Marko Bitenc gets more text messages than the average dairy farmer. Throughout the day, an app on his phone texts him updates on the quality of the raw milk in a vending machine down the road from the farm that he and his family operate just outside Ljubljana, Slovenia.
Hoping to meet the cows whose unpasteurized milk I’ve been drinking for the last three months, I rode the bus to just a few stops shy of the end of the line one day in January. After hopping off at the outskirts of the country’s capital, it was a short walk past a small bakery and grocery store to the Bitenc farm.
Across the street from the barn that houses the cows, I met the Bitencs at their home. Over glasses of apricot juice at their kitchen table, Marko and his wife, Monika, discussed the challenges of running a family-owned dairy farm and their decision to get into the growing business of mlekomats, as the vending machines are called in Slovene. The Bitenc farm’s machine is one of many that have appeared throughout the country in the last five years, all of which are owned and operated by local farmers. The system removes the corporate middleman, pleasing both farmer and customer.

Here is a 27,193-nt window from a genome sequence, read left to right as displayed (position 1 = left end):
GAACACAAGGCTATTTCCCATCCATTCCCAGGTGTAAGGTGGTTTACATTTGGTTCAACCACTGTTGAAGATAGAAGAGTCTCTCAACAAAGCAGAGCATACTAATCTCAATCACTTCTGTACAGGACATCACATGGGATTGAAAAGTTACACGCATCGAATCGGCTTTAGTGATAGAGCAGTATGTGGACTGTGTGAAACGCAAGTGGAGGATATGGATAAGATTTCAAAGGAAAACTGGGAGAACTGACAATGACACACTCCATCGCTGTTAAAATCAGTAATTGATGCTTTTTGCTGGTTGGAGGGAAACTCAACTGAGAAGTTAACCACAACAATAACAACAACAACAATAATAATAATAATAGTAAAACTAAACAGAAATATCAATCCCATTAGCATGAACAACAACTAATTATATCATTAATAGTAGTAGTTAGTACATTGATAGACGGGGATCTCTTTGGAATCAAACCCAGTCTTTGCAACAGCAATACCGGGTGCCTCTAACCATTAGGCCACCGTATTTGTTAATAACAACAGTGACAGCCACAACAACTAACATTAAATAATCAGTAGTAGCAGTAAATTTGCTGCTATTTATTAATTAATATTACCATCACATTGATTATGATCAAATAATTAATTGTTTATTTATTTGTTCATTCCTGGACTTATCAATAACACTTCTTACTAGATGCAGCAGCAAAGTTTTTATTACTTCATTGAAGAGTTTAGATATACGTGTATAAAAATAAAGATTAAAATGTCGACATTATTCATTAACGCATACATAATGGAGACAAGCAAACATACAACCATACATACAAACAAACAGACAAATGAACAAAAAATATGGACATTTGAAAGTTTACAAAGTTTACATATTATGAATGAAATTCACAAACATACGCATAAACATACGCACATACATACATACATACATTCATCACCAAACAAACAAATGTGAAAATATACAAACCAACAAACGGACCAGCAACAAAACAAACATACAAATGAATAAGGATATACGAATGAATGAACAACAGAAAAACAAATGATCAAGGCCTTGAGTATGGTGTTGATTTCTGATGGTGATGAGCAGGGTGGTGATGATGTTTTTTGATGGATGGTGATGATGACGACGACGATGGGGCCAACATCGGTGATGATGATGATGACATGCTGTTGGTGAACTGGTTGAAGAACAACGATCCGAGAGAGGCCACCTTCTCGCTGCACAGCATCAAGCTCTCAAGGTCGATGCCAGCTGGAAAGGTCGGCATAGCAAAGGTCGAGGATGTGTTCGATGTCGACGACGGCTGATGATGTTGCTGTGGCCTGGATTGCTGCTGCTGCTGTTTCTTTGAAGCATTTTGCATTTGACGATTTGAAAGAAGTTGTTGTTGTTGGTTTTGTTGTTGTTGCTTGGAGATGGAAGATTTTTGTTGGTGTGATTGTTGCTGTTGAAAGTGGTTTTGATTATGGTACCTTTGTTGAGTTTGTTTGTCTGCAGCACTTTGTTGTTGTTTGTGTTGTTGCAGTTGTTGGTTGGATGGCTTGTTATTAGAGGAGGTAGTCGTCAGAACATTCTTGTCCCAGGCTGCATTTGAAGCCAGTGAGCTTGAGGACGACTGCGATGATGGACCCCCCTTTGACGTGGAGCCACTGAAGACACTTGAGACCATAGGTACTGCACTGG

Thanks to the frequent texts Marko receives, the Bitencs knows immediately if the refrigerator stops working and the milk in their machine, which they change daily, rises above the temperature designated as safe by the Slovenian Administration for Food Safety. If this happens, the machine automatically stops vending, preventing the sale of unsafe milk.
In spite of these strict precautions implemented by Slovenia, this kind of fresh, local convenience product is unimaginable in the U.S., where in many states the retail sale of unpasteurized milk remains illegal.
The U.S. Food and Drug Administration has made its serious stance on raw milk clear in recent years through a series of dramatic raids targeting and prosecuting small farms and businesses that bypass pasteurization. Of particular concern to the FDA is the sale of raw milk across state lines, which has been outlawed since 1987. But beyond the unilateral illegality of cross-state sales, the confusing patchwork of laws at the state level makes it clear that our country is far from having a unified stance on unpasteurized milk, leaving the door open for an underground community of raw milk enthusiasts to thrive.